Equipping our children with life skills that will help use the failure to gain a deeper understanding of themselves, and gain new learnings from the situation, will be an invaluable gift that we can give them
Everyone wants to be a success. No one wants to be a failure. And understandably so. Success and failure, however, are terms meant to define events, not people. You are either successful at doing something, or achieving some milestone, or you failed at doing something or did not achieve some milestone. That does not imply that you are a complete success or a complete failure. There are other aspects of you that you may not be so successful at, or that you may not be such a failure at. The most successful person (if there can be such a term) may have a large bank balance, but may be a complete failure as a parent or a spouse. And a person who has been an absolute failure at business, may be an unbelievably good parent or an amazing friend.
So success and failure are terms used to describe how we did at a particular event in our life – not how we are in totality. But every so often we are unable to see the difference.
We often believe that we are a success, and our child must be a success. And the hint of failure in any small aspect of our life, or theirs, sends us into a tizzy. Or we believe that we have been a failure and therefore want to make sure that our children don’t end up as failures! If a child fails in an exam we call them failures; we project that they will remain failures for the rest of their lives. Whereas they may have just failed at an exam, and there may be several other aspects of life that they may have been successful at or successful in. We don’t allow ourselves to see or acknowledge that they may be great in sports, they may be wonderfully empathic human beings, they may be great artists and wonderful singers, they may be good orators or creative problem solvers, they may be honest and helpful, or that they may have wonderful people skills. We overlook all of this and brand them as a failure because they failed at an exam!
Similarly, if we lose our job, we brand ourselves as a failure, sometimes to the point of never being able to recover again. We interpret that failure at that particular job as a verdict on us, and our entire life, never allowing us to bounce back and think of ourselves in any other terms.
To accept our children in totality (and accept we must) with all their strengths and weaknesses, we need to understand success and failure as terms used to define events and not people. Which means that we need to look at ourselves also as people who have been successful in some aspects of our lives, and failures at others. We need to acknowledge and accept things that we failed at and we need to be comfortable talking about our failures. Can we accept our past failures, and take stock of what we learned from the experience? Are we comfortable with having failed in certain aspects and able to talk to our children about our failures? Can we make our failures, and how we dealt with them, an integral part of dinner-time conversations? Only then can we help our children accept failure as just another event in their lives – a learning opportunity that came their way – rather than something that fatally defines them in totality.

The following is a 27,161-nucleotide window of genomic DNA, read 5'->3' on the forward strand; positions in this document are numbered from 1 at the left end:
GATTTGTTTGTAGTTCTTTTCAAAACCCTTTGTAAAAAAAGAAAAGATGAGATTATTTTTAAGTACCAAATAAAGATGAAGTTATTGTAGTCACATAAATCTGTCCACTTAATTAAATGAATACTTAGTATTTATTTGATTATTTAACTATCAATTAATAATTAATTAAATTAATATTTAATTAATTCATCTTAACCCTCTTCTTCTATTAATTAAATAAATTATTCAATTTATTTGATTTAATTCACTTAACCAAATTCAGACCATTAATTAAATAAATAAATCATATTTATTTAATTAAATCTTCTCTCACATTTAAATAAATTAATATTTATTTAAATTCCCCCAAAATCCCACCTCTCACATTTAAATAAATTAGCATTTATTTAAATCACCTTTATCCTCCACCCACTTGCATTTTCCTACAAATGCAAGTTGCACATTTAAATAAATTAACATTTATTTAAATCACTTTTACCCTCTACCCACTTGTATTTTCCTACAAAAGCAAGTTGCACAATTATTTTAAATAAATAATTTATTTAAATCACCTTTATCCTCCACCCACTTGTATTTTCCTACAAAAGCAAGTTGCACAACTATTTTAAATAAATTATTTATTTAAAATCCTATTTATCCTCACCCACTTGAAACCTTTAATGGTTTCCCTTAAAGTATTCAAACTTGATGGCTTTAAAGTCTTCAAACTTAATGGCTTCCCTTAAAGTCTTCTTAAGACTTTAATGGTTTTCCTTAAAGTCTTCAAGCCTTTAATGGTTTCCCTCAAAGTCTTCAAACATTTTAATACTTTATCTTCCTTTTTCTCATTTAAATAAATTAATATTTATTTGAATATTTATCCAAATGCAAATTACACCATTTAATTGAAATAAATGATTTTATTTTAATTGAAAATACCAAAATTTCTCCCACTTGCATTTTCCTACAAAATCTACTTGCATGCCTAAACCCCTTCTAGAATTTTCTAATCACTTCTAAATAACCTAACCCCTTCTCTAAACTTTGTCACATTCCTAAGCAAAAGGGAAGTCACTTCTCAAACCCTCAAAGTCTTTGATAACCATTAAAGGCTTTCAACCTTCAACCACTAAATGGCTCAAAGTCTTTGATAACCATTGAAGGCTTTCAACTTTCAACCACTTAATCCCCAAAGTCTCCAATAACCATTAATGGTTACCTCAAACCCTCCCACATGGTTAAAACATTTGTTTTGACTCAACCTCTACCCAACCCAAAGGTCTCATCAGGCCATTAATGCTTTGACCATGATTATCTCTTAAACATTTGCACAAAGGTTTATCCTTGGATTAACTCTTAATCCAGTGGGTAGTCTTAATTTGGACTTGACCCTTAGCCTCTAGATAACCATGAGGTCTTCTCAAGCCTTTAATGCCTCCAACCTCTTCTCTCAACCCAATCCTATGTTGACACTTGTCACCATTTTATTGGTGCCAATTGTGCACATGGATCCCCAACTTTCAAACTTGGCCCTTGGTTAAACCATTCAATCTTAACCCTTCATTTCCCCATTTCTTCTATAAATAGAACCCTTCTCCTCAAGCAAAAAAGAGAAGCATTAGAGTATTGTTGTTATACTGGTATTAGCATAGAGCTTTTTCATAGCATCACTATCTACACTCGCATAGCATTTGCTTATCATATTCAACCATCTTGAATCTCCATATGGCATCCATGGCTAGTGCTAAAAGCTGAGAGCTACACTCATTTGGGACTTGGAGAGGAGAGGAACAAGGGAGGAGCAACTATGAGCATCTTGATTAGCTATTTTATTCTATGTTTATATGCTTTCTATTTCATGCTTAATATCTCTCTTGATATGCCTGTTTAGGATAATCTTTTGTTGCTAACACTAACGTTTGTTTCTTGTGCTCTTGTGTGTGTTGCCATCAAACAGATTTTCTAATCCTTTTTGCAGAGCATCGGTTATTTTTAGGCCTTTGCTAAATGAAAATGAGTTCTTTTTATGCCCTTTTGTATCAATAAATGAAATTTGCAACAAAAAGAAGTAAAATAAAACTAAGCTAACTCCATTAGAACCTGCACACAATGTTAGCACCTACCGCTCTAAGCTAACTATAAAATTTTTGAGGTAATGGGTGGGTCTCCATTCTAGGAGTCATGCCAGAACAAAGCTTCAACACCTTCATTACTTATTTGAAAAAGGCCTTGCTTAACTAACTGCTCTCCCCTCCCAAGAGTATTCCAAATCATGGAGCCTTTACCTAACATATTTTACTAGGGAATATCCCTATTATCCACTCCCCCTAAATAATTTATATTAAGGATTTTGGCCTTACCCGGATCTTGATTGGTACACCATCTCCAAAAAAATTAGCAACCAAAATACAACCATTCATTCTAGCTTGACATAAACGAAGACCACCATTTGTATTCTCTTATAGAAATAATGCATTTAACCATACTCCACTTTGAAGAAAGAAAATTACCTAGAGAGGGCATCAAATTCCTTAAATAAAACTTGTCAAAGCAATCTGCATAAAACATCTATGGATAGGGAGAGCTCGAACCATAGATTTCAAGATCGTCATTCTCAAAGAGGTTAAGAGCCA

Some failure is inevitable – in our life, and in the life of our children. Equipping our children with life skills that will help use the failure to gain a deeper understanding of themselves, and gain new learnings from the situation, will be an invaluable gift that we can give them – far more valuable than the biggest bank balance that we may be slaving for. It will teach them the importance of resilience – of bouncing back in the face of adversity, and not letting adversity define them. And the sooner they learn this life lesson, the better off they will be.
But, children learn from what they see and experience, not from what we say or scream about. So that means they will learn life lessons around success and failure from how we, as parents, experience and deal with success and failure ourselves. They need to see us model behavior that takes failure in its stride. They need to see us learn from our failures. They need to see us fall down and then bounce back again – sometimes to newer heights, and sometimes to fall down again. They also need to see us succeed at some things, and take success in its stride. They need to see us experience joy in our successes.
In short, they need to see us experience failure and success, but most of all they need to see success and failure as temporary events in our life, not permanent life-defining states of being. In the words of John Wooden, “Success is never final, failure is never fatal. It's courage that counts.”
Courage in the face of adversity, and humility in the face of prosperity, is what we need to model as parents. Only then will our children experience it from us, and only then will they learn to live it. And then, and only then, will we have helped them grow into resilient adults, ready to face all the challenges and joys, successes and failures, that life will throw in their path.
Never underestimate the power of our influence – negative and positive – on the lives of our children. Let’s strive to maximize the positive and minimize the negative.
Maullika Sharma is a Bangalore-based counselor who quit her corporate career to work in the mental health space. Maullika works with Workplace Options, a global employee wellbeing company, and practices at the Reach Clinic, Bangalore. If you have any questions pertaining to this column please write to us at email@example.com.